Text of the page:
A filé gumbo is thickened with sassafras leaves after the gumbo has finished cooking, a practice borrowed from the Choctaw Indians. The backbone of a gumbo is a dark roux, which is made of flour, toasted until well browned, and fat or oil, not butter as with the French. The classic gumbo is made with chicken and the Cajun sausage called andouille, but the ingredients all depend on what is available at the moment.
Another classic Cajun dish is jambalaya. The only certain thing that can be said about a jambalaya is that it contains rice and almost anything else. Usually, however, one will find green peppers, onions, celery and hot chile peppers. Anything else is optional.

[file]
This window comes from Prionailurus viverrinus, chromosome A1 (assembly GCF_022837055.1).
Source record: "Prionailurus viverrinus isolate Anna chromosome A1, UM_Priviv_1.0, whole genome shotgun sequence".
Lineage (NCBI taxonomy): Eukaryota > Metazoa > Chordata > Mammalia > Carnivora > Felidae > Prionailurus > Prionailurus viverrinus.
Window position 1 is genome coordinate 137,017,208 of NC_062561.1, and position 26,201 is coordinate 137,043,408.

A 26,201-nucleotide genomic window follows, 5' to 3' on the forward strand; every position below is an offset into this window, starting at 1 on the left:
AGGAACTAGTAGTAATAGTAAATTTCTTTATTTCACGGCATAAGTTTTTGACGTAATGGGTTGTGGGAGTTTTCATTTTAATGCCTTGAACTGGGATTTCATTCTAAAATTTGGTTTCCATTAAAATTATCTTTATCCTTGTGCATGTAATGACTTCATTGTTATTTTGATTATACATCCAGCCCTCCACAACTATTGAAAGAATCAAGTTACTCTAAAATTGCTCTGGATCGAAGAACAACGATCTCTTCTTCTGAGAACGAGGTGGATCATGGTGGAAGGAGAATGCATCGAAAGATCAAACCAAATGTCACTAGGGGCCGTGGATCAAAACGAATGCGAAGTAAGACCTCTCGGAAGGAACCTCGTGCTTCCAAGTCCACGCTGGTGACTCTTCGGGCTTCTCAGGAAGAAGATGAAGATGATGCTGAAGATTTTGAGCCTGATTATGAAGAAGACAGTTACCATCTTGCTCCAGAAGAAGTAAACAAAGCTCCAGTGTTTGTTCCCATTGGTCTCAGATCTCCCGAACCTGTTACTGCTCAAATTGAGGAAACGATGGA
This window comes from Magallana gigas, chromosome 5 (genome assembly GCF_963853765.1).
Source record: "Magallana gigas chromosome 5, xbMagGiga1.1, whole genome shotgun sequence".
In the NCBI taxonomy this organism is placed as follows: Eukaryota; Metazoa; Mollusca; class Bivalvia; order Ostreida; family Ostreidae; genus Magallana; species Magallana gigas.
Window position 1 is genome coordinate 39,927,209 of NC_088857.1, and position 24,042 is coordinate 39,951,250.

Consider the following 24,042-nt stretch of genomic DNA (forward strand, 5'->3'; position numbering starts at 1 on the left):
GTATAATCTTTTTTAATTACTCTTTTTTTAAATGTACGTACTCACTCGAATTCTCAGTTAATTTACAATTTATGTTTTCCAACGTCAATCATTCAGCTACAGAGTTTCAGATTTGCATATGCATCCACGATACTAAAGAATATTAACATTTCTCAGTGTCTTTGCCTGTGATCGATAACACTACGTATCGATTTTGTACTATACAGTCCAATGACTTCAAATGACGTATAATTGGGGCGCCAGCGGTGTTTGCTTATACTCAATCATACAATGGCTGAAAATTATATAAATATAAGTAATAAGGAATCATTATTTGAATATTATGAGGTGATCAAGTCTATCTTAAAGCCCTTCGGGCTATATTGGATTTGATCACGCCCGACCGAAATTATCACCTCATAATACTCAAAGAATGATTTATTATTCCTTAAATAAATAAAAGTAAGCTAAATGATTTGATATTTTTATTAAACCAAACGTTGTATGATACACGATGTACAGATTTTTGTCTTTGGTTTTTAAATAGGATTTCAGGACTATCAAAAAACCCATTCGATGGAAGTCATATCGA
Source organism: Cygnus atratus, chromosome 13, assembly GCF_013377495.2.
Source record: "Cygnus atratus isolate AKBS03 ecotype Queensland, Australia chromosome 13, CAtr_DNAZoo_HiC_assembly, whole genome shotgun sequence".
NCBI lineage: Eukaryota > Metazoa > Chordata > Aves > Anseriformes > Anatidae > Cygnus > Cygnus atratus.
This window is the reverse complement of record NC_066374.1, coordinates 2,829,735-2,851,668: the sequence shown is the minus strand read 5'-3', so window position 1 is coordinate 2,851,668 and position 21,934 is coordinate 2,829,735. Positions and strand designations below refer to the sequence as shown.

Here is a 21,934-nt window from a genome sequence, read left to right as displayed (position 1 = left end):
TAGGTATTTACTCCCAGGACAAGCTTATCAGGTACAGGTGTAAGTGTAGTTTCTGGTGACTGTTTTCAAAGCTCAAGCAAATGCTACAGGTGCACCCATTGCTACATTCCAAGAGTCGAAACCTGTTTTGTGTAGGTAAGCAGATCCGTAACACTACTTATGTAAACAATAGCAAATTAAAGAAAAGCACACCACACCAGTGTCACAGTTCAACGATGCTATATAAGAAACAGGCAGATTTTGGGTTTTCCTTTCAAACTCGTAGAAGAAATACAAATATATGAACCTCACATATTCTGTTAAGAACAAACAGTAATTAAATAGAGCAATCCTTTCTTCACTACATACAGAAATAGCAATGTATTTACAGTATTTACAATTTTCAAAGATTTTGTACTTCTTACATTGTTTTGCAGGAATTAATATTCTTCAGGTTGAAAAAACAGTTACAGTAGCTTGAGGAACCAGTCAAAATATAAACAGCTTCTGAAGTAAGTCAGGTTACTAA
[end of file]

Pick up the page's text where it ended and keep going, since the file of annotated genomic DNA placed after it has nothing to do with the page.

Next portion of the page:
Attendees are encouraged to "suck the head" of a crawfish by separating the abdomen of the crustacean and sucking out the abdominal fat/juices. The practice is known by the common phrase is "Pinch the tail, suck the head." Other popular practices include kissing the tail section of a soon-to-be-cooked crawfish, leading to the vulgar phrase: "Kiss my ass, suck my head, eat me." The phrase has been printed on shirts and posters in years past.
Often, newcomers to the crawfish boil or those unfamiliar with the traditions are jokingly warned "not to eat the dead ones." When live crawfish are boiled, their tails curl beneath themselves. When dead crawfish are boiled, their tails are straight and limp.
Seafood boils with crabs and shrimp are also popular.